— When he had got to the last reel and come to the end, he said, "That is the most stupefying story I've ever heard or ever shall hear in my whole life. Oh, made me laugh to beat the band… It was about a bum and a rug and a ringer and a goldbricker, I know that much. But I can't remember, and what shall I do?"
Why doesn't this work? I know there's an entire book on the matter, but I'm not sure I can reconcile Christianity with the philosophical viewpoints expressed in the film.
What does this tell us about the film? There's ample room in the tradition of pop culture imparting the lessons of religious movements. I consider The Big Lebowski a worthwhile pop primer on Eastern religion, a gateway drug, if you will, and I'm not alone; Oliver Benjamin has used it to write on the I Ching and the Tao. I imagine that C.S. Lewis was most kids' first Christian allegory. I wonder how many college kids learned about some kinda Eastern thing from The Big Lebowski.
— On line at a Ralph's there stood a Dude.
— "I wish it need not have happened on my rug," said the Dude.
— "Freely meddle in the affairs of nihilists, for they are amateurs and quick to fuck up."
— "I wonder if we shall ever be put into songs or tales… read out of a great big book with red and black letters, years and years afterwards. And people will say: 'Let's hear about the Dude and his rug!' And they'll say: 'Yes, that's one of my favourite stories. The Dude was very lazy, wasn't he, dad?' 'Yes, my boy, the laziest in Los Angeles County, and that's saying a lot.'"
Why doesn't this work? The old saw of treating something small and blowing it up to epic proportions probably needs a rest. Casting the Dude in the hobbit mold is cute, but the consciously high style of Tolkien's world is at odds with the calculated no-style style of Dudely verbiage.
What does this tell us about the film? Nothing you didn't already know, I suspect. No, the way to do this right would be to cast Lewis and Tolkien (friends not above a little bickering and private dispute) as the Dude and Walter and get them into an argument about each other's fantasy stories.
— "I've dreamt in my life dreams that have stayed with me ever after, and tore my mind; they've gone through and through me, like vodka through Kahlua, and altered the condition of what condition I was in."
— "I can so clearly distinguish between the Chinaman and his crime; I can so easily declare the first not the issue while I abhor the last."
— Reader, I abided.
Why doesn't this work? Can you reconcile a female voice with the decidely male atmosphere of the film? There's only two women of note in the movie, one a weird parody of feminism and one so far from the idea as to make no odds. Where's the voice of reason? Would a proper English lady stand for flashing a piece on the lanes?
What does this tell us about the film? It's a man's world, and maybe that's why everyone keeps fucking up. The Dude may hold women at arm's length, but he might have done well to feminize his life a bit, maybe invite one onto the bowling team.
— I wandered lonely in the Ralph's…
— The world is too much with me; nihilists
Believing in nothing have laid waste my rug:
Little I see in Nature that I've dug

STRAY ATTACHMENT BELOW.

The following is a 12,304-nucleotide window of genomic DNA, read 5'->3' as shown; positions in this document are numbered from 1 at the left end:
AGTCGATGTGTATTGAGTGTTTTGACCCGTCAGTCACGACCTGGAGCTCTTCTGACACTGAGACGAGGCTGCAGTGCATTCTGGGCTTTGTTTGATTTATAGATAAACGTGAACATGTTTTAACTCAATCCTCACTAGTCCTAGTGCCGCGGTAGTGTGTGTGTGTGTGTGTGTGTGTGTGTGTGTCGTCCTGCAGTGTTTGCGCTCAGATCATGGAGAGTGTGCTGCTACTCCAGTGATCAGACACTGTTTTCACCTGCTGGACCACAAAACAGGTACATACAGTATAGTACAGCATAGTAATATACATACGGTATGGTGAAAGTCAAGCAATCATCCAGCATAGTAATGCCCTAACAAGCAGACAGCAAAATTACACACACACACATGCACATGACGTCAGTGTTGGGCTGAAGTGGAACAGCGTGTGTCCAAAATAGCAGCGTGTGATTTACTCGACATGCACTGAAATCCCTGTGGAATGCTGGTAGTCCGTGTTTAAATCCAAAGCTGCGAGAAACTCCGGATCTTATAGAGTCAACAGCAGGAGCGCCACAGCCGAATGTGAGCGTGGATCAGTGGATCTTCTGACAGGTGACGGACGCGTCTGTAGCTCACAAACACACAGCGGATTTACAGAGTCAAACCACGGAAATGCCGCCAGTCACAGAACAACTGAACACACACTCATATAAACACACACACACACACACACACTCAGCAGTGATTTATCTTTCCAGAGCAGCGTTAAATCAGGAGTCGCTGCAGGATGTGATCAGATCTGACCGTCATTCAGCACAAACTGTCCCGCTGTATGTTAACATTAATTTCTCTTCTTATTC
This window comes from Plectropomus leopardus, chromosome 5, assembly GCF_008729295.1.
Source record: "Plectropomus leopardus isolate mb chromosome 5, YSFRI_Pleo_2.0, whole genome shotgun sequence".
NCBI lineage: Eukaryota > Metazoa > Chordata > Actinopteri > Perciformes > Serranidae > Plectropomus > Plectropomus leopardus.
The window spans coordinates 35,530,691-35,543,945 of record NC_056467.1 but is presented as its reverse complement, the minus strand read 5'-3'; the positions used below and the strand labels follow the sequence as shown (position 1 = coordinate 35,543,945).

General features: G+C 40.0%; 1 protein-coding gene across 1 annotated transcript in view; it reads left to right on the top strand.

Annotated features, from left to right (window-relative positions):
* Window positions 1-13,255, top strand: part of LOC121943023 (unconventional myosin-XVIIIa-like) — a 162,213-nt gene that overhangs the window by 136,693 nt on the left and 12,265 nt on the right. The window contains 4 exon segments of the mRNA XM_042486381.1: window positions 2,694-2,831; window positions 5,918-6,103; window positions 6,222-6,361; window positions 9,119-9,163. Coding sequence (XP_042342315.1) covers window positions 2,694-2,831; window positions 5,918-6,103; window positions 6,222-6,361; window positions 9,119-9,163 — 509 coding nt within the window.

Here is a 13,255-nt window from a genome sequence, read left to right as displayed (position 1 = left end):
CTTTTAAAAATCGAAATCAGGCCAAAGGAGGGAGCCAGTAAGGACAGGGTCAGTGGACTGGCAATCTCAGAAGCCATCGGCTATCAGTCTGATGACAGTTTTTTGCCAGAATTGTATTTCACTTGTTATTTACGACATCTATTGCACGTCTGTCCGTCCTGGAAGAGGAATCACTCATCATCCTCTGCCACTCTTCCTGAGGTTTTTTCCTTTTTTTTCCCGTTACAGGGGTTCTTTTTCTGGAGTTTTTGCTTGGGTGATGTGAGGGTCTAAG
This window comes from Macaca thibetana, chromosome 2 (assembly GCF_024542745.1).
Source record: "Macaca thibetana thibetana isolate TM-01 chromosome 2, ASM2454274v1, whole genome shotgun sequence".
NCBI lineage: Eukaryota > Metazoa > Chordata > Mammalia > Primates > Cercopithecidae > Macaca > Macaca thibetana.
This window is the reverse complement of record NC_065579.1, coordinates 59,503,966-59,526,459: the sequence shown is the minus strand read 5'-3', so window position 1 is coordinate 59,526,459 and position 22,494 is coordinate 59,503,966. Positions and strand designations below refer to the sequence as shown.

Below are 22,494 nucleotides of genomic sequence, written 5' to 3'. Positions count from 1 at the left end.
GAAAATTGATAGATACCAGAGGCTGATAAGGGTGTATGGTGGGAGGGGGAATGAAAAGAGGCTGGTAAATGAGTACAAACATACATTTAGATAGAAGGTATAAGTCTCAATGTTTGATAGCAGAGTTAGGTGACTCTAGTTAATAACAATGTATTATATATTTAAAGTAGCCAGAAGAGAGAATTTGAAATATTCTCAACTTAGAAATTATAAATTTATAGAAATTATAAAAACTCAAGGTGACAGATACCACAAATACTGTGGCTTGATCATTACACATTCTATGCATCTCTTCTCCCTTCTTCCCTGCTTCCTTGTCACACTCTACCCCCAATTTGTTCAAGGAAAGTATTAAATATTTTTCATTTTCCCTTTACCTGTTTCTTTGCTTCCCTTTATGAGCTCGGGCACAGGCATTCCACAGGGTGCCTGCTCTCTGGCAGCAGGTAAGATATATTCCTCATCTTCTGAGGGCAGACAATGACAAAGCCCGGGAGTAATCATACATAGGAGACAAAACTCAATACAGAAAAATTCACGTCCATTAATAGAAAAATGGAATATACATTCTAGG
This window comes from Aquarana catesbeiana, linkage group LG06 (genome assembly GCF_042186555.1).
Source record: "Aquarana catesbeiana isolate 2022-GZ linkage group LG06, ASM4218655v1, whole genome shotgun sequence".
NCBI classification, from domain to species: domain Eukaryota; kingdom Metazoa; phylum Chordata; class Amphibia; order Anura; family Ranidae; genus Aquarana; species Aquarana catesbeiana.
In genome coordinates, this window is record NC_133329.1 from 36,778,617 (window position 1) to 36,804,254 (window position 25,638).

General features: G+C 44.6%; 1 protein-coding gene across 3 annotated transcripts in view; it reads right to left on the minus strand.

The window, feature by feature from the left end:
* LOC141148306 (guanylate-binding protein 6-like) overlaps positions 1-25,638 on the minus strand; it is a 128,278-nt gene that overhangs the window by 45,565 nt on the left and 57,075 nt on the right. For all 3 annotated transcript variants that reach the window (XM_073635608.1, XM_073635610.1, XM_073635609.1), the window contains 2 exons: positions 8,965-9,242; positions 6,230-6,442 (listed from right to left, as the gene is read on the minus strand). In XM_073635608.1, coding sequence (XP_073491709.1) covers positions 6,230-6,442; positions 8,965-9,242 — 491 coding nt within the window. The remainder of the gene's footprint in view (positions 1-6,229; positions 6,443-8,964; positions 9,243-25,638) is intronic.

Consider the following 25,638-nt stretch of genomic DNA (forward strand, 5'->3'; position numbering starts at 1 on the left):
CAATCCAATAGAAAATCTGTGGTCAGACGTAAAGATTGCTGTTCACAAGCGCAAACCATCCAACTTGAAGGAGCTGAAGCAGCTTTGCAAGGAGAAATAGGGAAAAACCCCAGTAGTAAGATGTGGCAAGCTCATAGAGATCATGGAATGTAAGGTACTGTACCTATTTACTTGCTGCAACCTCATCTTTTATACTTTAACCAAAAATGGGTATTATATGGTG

As much as that rug washed away; a sordid piss!
Why doesn't this work? It almost could; I think some of Wordsworth's melancholy is echoed in the weariness of our protagonist. There's an anecdote that he had concerns about being named Poet Laureate, until Robert Peel assured him that he would not be made to produce anything. Maybe Wordsworth's feelings on achieving had taken a decidedly Dudely turn in the very height of his achievement.
What does this tell us about the film? Some call Wordsworth a metaphysical poet, but the Dude's generation had broader meanings for the term. Evidently even being metaphysical was exhausting before the 1960s.
(I must pause here. Oh, if I had to, I could probably knock together a funny little series of quotes about 'vodka and K.' and 'what ho, nihilist' or trying to escape an engagement with Maude and the Dude giving up his rug because Walter disapproves of it… but, you know what, I just don't want to. I wasn't afraid to tackle Shakespeare, but imitating Wodehouse is a man's game, and even for the sake of bad parody, I'm just not up to it.)
Why doesn't this work? You're combining one stylized text with an author whose style defies containment. It would be like two shockwaves crossing and reinforcing each other, with a subsequent explosion and possible rift in the space-time continuum.
What does this tell us about the film? The filmmakers like to drag their characters through the mud, really make their lives difficult and plagued with obstacles; Wodehouse, by contrast, wrote of an idealized, idyllic England that never existed any more than the idealized 60s the Dude is stuck in existed. Are there issues of economic and social class in The Big Lebowski? Bertie Wooster is no less a slacker than the Dude, but he has the money to do so. What if both Lebowskis in the film had been millionaires, and the protagonist's rug was all the more valued? Would he have laughed off the problem, or pursued the issue on the grounds of checking aggression? In short—are the Dude's problems worse because he is so poorly off, or does he only make them worse because he's the kind of unemployed bum who has time to pursue this shit to the bitter end?
— Beautiful rug that tied together my room
Alas! I am very sorry to fume
That you were pissed on to your ugly doom
On September 11th of 1991
Which shall be remembered as not much fun.
Why doesn't this work? Have you actually read this guy's stuff?
What does this tell us about the film? Nothing, but it tells me something about the art of writing: it's easier to imitate a good writer than a bad one. That's sort of a relief, actually.
I'm sorry, I'm not touching this with a ten-foot pole.
Well, I think we've all learned something. Maybe you can't really just mash up anything with anything. I'm just relieved no one tried to make me explain James Joyce.